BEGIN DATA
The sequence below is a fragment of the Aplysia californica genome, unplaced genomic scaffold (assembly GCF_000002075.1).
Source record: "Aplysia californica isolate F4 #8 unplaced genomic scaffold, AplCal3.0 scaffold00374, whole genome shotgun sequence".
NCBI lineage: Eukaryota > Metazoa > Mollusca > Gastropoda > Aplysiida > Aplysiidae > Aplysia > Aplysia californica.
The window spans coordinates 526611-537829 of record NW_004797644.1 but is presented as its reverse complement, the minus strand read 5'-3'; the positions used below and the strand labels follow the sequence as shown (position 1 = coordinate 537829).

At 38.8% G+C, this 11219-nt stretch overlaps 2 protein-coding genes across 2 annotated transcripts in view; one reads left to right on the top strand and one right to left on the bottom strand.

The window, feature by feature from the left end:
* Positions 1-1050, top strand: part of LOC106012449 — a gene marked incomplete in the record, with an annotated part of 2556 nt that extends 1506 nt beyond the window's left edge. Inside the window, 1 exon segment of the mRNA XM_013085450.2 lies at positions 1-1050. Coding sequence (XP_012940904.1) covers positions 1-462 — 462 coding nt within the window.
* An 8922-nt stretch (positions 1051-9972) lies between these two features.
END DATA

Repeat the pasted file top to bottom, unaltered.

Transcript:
The sequence below is a fragment of the Aplysia californica genome, unplaced genomic scaffold (assembly GCF_000002075.1).
Source record: "Aplysia californica isolate F4 #8 unplaced genomic scaffold, AplCal3.0 scaffold00374, whole genome shotgun sequence".
NCBI lineage: Eukaryota > Metazoa > Mollusca > Gastropoda > Aplysiida > Aplysiidae > Aplysia > Aplysia californica.
The window spans coordinates 526611-537829 of record NW_004797644.1 but is presented as its reverse complement, the minus strand read 5'-3'; the positions used below and the strand labels follow the sequence as shown (position 1 = coordinate 537829).

At 38.8% G+C, this 11219-nt stretch overlaps 2 protein-coding genes across 2 annotated transcripts in view; one reads left to right on the top strand and one right to left on the bottom strand.

The window, feature by feature from the left end:
* Positions 1-1050, top strand: part of LOC106012449 — a gene marked incomplete in the record, with an annotated part of 2556 nt that extends 1506 nt beyond the window's left edge. Inside the window, 1 exon segment of the mRNA XM_013085450.2 lies at positions 1-1050. Coding sequence (XP_012940904.1) covers positions 1-462 — 462 coding nt within the window.
* An 8922-nt stretch (positions 1051-9972) lies between these two features.